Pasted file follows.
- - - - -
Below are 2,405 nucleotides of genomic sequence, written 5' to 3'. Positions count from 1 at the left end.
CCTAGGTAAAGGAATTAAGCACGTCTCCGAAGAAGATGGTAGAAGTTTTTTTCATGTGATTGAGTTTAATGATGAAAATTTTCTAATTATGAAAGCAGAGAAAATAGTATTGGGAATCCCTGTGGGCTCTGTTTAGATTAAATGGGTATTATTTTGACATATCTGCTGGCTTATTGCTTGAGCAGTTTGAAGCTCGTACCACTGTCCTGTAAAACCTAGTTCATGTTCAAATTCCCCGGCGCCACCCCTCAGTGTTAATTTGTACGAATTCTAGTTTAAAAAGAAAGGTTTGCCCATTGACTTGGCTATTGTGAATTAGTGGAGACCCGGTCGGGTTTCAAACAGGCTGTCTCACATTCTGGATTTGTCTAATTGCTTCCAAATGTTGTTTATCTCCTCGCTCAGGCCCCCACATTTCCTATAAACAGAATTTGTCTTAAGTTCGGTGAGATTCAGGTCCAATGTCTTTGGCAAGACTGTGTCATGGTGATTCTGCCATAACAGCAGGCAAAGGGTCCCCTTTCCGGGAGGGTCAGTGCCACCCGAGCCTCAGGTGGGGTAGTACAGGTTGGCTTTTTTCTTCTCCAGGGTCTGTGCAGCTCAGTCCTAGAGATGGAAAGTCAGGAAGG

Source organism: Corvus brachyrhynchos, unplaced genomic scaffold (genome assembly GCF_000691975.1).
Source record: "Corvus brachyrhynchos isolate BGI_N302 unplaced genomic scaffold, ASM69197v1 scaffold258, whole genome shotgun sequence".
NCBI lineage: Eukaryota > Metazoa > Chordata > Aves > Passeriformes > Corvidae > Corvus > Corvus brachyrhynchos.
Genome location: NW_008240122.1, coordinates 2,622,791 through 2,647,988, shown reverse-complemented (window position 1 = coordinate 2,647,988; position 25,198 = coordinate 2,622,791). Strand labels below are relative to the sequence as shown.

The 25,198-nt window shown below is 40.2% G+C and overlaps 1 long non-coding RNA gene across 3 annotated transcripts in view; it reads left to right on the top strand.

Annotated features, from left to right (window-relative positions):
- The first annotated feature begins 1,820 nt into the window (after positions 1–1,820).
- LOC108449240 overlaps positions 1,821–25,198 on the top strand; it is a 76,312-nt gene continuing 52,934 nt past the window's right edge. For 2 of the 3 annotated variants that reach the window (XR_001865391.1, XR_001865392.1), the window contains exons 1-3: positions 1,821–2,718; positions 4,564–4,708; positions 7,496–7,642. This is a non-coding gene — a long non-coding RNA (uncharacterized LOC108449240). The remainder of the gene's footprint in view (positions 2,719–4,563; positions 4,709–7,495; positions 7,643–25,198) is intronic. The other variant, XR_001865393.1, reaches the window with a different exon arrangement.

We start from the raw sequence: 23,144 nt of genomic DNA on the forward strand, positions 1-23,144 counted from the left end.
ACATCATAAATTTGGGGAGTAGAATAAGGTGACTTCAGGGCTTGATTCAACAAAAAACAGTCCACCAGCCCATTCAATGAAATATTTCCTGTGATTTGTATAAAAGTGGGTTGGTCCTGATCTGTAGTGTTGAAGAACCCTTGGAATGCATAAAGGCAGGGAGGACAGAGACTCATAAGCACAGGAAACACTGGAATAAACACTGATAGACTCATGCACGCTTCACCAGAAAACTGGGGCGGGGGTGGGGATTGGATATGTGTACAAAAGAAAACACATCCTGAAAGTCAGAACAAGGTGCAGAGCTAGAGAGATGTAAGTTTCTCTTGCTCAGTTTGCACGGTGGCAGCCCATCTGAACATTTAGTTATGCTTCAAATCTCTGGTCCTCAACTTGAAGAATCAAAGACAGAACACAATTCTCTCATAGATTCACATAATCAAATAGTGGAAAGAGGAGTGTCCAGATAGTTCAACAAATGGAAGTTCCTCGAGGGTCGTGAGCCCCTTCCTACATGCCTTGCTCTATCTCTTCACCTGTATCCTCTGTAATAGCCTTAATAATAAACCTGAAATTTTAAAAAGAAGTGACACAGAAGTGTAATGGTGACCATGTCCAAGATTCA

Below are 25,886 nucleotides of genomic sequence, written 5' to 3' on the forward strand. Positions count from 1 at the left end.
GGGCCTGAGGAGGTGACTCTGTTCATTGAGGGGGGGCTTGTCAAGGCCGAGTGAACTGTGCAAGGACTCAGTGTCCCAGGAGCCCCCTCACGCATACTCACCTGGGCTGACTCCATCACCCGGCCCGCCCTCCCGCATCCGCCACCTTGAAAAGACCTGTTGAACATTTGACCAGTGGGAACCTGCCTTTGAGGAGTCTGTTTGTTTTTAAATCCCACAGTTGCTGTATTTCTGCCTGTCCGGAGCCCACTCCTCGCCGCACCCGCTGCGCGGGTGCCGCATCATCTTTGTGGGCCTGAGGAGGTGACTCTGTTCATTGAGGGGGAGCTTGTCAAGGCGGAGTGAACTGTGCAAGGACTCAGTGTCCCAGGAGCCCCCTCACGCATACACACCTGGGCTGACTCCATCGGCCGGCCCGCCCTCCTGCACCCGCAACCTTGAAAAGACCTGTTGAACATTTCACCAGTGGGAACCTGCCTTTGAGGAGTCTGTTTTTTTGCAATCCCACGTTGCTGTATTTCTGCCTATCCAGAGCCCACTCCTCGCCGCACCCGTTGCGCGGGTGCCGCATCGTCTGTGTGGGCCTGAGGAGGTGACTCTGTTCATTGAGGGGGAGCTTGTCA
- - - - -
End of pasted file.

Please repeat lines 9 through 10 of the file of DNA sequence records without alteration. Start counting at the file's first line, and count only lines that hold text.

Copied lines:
- The first annotated feature begins 1,820 nt into the window (after positions 1–1,820).
- LOC108449240 overlaps positions 1,821–25,198 on the top strand; it is a 76,312-nt gene continuing 52,934 nt past the window's right edge. For 2 of the 3 annotated variants that reach the window (XR_001865391.1, XR_001865392.1), the window contains exons 1-3: positions 1,821–2,718; positions 4,564–4,708; positions 7,496–7,642. This is a non-coding gene — a long non-coding RNA (uncharacterized LOC108449240). The remainder of the gene's footprint in view (positions 2,719–4,563; positions 4,709–7,495; positions 7,643–25,198) is intronic. The other variant, XR_001865393.1, reaches the window with a different exon arrangement.